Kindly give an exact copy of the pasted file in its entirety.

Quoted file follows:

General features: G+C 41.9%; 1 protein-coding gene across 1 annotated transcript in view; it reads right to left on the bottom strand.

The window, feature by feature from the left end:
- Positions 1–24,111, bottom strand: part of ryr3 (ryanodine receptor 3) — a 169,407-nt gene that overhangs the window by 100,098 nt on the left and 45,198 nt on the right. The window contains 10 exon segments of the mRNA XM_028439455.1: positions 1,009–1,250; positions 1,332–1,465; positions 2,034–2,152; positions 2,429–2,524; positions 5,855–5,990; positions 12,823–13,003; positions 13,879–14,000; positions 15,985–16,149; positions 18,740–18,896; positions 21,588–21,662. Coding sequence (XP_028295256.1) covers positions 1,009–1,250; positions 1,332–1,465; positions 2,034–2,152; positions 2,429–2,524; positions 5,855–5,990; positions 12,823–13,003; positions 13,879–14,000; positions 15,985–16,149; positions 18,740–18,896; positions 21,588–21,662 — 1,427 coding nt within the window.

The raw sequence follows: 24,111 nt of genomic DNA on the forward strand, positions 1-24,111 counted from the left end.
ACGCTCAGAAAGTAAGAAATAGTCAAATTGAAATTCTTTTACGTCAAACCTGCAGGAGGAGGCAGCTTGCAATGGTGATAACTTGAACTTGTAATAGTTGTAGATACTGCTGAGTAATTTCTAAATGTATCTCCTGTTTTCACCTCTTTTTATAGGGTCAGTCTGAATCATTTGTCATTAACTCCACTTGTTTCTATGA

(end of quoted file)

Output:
General features: G+C 41.9%; 1 protein-coding gene across 1 annotated transcript in view; it reads right to left on the bottom strand.

The window, feature by feature from the left end:
- Positions 1–24,111, bottom strand: part of ryr3 (ryanodine receptor 3) — a 169,407-nt gene that overhangs the window by 100,098 nt on the left and 45,198 nt on the right. The window contains 10 exon segments of the mRNA XM_028439455.1: positions 1,009–1,250; positions 1,332–1,465; positions 2,034–2,152; positions 2,429–2,524; positions 5,855–5,990; positions 12,823–13,003; positions 13,879–14,000; positions 15,985–16,149; positions 18,740–18,896; positions 21,588–21,662. Coding sequence (XP_028295256.1) covers positions 1,009–1,250; positions 1,332–1,465; positions 2,034–2,152; positions 2,429–2,524; positions 5,855–5,990; positions 12,823–13,003; positions 13,879–14,000; positions 15,985–16,149; positions 18,740–18,896; positions 21,588–21,662 — 1,427 coding nt within the window.

The raw sequence follows: 24,111 nt of genomic DNA on the forward strand, positions 1-24,111 counted from the left end.
ACGCTCAGAAAGTAAGAAATAGTCAAATTGAAATTCTTTTACGTCAAACCTGCAGGAGGAGGCAGCTTGCAATGGTGATAACTTGAACTTGTAATAGTTGTAGATACTGCTGAGTAATTTCTAAATGTATCTCCTGTTTTCACCTCTTTTTATAGGGTCAGTCTGAATCATTTGTCATTAACTCCACTTGTTTCTATGA